Is This The End For The Arena Football League?

I used to describe the Arena Football League as like playing football in your garage, only withouth the danger of running into sharp tools. But now the league — already on ice for the 2009 season — is in danger of crashing and burning completely. What is football without giant nets to bounce your errant field goal tries back into the field of play? We might be about to find out.

The league is about $14 million in debt and may have to filed for Chapter 11 bankruptcy, according to SPORTS BUSINESS JOURNAL. Mid-July would usually be playoff time in the AFL, but team owners voted to suspend the 2009 season due to financial duress, with the intention of regrouping and coming back strong in 2010. But the AFL has laid off almost its entire staff, and is showing no real signs of life.

John Lombardo of SBJ reports that the league would need $10 million to $12 million in new capital in order to return in 2010. And that’s looking more and more unlikely.

The opinions of some team owners, however, are beginning to surface, and they do not paint a pretty picture. Rock star Jon Bon Jovi, part-owner of the 2008 Arena Bowl champion Philadelphia Soul, spoke of the situation in dire terms to THE NEW YORK TIMES.

“We’re on the brink of the abyss,” Bon Jovi said. “I can tell you thousands of man hours are spent trying hard to keep those players employed and keep our fans satisfied. This is my first comment about this process and I’m already regretting giving it to you because I don’t want to talk out of school. We all love it so much that we are working. I swear to you we are working every day.”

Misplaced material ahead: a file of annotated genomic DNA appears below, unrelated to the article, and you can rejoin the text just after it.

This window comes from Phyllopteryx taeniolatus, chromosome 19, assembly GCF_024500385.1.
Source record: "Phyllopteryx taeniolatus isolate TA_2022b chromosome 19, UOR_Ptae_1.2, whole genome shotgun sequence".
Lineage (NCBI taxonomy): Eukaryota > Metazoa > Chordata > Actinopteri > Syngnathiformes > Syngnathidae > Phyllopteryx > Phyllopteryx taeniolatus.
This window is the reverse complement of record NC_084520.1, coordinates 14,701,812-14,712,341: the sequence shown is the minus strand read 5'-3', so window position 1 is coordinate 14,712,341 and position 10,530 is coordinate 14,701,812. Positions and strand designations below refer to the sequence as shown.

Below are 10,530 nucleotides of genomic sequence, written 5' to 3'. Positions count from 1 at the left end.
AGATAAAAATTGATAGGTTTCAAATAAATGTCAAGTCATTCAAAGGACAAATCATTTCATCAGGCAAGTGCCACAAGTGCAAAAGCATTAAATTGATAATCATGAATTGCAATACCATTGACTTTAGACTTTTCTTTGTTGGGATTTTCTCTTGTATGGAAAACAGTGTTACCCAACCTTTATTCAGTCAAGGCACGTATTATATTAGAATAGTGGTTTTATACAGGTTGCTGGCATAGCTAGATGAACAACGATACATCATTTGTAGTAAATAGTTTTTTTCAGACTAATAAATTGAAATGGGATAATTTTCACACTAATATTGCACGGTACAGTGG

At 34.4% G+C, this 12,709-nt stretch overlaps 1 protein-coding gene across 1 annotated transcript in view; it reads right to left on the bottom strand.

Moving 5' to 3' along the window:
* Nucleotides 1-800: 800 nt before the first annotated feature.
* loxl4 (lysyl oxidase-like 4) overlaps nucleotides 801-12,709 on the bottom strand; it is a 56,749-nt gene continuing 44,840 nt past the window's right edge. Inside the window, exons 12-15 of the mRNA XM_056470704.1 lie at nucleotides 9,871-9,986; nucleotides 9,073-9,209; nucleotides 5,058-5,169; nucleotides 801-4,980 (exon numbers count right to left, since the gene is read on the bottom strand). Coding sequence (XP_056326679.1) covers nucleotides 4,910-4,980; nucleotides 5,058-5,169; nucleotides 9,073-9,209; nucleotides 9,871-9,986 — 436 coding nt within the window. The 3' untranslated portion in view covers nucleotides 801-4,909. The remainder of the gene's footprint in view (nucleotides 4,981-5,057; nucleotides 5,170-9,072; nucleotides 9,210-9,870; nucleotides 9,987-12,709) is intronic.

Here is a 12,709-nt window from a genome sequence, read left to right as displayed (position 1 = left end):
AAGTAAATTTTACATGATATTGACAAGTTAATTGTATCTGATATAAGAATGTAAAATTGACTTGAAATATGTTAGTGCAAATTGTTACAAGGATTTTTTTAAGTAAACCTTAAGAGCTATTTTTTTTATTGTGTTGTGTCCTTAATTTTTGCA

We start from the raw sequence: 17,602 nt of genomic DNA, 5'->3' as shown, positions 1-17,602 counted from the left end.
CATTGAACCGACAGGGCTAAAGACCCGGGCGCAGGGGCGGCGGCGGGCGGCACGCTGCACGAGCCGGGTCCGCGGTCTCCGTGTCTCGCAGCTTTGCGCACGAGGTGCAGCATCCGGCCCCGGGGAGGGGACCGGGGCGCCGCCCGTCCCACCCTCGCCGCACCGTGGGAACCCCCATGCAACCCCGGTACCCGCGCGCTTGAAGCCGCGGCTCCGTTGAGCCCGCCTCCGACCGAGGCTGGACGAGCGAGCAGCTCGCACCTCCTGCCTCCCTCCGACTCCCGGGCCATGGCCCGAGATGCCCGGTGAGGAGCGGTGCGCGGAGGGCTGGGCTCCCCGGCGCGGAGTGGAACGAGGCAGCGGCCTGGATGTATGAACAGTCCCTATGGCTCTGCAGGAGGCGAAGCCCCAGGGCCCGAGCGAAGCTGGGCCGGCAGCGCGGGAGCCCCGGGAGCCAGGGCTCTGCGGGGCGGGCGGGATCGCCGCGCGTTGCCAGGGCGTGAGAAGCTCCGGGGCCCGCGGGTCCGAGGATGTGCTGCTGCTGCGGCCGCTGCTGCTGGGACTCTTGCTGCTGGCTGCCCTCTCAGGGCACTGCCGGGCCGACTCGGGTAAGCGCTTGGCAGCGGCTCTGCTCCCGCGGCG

PSJ reports that the one hope is for the league to sell its Pittsburgh expansion franchise, thus raising about $14 million to keep the league solvent. A group including ex-Steelers Hall of Famer Lynn Swann is reportedly interested. “There is a commitment to a plan to play and some owners don’t want to put up the cash,” an unnamed source told SBJ. Ironically, the Pittsburgh Gladiators were one of the four original AFL franchises in 1987.


And Mike Ditka, part-owner of the Chicago Rush, had this to say to the CHICAGO SUN-TIMES: “I would love to see the AFL come back. But if you ain’t heard anything by now saying they will, I don’t see them coming back because there were too many weak sisters. If the league does (return), it will probably have to scale itself down and make sure it has more solid ownership and much better team management.”

The end really came, in the opinion of many, when the Los Angeles Avengers folded just four months after the league announced it would not play its 2009 season, leaving the league with just 15 teams.